Brady Center to Prevent Gun Violence
For Immediate Release
Contact: Brendan Kelly, firstname.lastname@example.org
SCOTUS LETS STAND BRADY CENTER VICTORY, PUNTS ON GUN LAW CHALLENGE
WASHINGTON - Preserving a major victory for gun violence prevention laws and the Brady Center, the Supreme Court declined to hear challenges to California's reasonable restrictions on concealed handgun permitting today. Due in part to Brady's help, the Ninth Circuit upheld as constitutional the permitting process last year in Peruta v. County of San Diego. This ruling reversed the 2014 decision, which held the law violated the Second Amendment. Throughout the case, the Brady Center to Prevent Gun Violence played a critical role, by filing amicus briefs, moving to intervene on behalf of Brady members in San Diego, and seeking reversal of the 2014 ruling.
Avery Gardiner, Chief Legal officer at the Brady Center, said, "The Ninth Circuit got it right and upheld California's reasonable, common sense law. Many other states have laws that are very similar. We are glad that the Supreme Court is leaving the Ninth Circuit's opinion in place, as sensible laws about carrying concealed guns in public save lives. More than a thousand people have been killed by people with concealed carry permits since May 2007. States can and should enact laws that keep guns out of the hands of dangerous people and keep all of us safe"
Jonathan Lowy, Director of the Legal Action Project at the Brady Center, said, "This is an important win, for all of us. The Second Amendment allows for common sense gun violence prevention laws, and does not force the people of California to trample on the rights of Americans to live, or to adopt the corporate gun lobby's ‘guns everywhere' vision."
The California law at issue authorizes law enforcement to issue permits that allow people with "good cause" to carry concealed firearms in public. Plaintiffs challenging that law, along with the NRA and other gun lobby groups, argued for a broad right to carry hidden guns in public spaces. The Brady Center, with invaluable assistance and representation by the law firm of Hogan Lovells, has played a critical role in this case since 2010, filing amicus briefs at every stage of this case, moving to intervene and seeking en banc review after a divided Ninth Circuit panel held that California's law was unconstitutional. The Brady Center argued that the Constitution allows states to restrict the concealed carrying of firearms in public as California (as well as New York, Maryland, and several other states) does. The Ninth Circuit agreed, in the decision the Supreme Court has now let stand.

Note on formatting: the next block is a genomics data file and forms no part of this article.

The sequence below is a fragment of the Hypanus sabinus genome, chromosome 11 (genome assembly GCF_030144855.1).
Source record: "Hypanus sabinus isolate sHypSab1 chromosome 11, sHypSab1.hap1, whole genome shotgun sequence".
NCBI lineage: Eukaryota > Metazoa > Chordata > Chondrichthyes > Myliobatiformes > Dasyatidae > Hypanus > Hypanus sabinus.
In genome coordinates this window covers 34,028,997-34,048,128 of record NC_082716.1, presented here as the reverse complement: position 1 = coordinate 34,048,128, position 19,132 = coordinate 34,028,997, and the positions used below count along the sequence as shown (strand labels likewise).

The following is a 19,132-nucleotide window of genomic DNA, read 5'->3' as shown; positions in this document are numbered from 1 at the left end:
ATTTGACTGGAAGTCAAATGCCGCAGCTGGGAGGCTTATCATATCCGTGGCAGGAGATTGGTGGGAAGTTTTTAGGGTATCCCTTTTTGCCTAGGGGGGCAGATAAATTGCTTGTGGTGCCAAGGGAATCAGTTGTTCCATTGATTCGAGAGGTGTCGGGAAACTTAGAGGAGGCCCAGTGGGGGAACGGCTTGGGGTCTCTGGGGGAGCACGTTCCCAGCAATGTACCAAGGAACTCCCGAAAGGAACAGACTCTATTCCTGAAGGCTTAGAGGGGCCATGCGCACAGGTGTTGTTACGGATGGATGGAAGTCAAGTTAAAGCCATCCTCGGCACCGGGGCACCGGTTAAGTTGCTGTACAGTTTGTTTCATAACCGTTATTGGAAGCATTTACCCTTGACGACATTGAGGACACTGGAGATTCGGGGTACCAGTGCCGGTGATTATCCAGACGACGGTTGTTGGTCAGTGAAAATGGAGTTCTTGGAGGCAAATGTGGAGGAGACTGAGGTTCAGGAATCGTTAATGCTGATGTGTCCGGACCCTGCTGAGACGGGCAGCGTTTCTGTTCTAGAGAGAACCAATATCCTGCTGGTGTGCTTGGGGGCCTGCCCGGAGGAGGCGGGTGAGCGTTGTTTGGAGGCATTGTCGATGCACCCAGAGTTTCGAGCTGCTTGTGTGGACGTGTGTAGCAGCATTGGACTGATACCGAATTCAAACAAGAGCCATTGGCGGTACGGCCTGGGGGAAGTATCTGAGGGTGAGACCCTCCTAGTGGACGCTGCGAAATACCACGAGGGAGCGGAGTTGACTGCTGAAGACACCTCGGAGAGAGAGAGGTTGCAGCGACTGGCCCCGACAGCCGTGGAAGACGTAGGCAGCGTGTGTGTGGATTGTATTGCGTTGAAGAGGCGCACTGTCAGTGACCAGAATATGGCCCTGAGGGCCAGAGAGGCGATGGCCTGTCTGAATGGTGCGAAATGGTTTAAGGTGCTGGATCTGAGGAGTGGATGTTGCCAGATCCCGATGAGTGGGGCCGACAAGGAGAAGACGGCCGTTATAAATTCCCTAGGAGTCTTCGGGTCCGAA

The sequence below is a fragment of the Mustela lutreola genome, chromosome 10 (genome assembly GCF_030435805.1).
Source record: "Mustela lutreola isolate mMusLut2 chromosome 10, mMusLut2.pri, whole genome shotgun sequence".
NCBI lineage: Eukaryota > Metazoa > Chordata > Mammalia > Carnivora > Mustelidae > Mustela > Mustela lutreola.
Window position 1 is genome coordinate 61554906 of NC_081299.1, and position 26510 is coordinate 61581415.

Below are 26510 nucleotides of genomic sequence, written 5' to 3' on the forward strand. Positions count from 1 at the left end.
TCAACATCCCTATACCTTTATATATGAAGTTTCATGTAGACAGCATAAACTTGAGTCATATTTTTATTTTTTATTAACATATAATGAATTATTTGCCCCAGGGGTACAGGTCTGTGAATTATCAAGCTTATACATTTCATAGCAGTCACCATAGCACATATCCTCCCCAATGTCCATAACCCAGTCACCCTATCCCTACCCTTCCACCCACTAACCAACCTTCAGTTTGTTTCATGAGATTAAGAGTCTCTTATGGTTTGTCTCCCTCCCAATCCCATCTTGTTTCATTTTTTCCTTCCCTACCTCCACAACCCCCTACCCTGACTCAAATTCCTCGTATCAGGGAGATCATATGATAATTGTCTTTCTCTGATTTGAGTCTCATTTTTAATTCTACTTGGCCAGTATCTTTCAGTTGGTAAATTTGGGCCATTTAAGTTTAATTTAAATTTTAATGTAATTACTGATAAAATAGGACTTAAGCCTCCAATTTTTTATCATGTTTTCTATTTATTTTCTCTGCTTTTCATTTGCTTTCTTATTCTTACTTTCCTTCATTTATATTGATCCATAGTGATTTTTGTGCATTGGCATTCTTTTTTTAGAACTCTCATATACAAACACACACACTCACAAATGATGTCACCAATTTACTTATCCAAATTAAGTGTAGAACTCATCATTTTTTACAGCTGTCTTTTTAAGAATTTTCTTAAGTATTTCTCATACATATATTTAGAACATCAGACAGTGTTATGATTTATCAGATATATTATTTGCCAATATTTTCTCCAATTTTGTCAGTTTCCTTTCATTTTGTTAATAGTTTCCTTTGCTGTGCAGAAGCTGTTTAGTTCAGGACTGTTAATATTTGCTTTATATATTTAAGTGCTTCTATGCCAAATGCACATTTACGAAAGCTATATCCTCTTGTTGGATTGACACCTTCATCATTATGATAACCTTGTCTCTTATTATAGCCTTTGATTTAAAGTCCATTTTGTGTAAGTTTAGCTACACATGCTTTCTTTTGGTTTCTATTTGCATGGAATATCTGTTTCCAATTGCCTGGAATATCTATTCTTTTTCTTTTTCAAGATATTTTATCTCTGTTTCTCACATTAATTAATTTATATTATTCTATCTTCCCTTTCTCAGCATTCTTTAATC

The mission of the Brady organization and its Million Mom March is to create a safer America by cutting gun deaths in half by 2025. For more insight on gun violence prevention, follow us on Facebook and Twitter @BradyBuzz.
About Us: The Brady Campaign and Center, united with the Million Mom March, is a national network of over 90 grassroots chapter affiliates mobilized to prevent gun violence at the community level. The network has played a vital role in expanding Brady background checks in the six states that have passed legislation since the shooting in Newtown, Connecticut and produced the largest national protest of gun violence in U.S. history - The Million Mom March, Mother's Day 2000.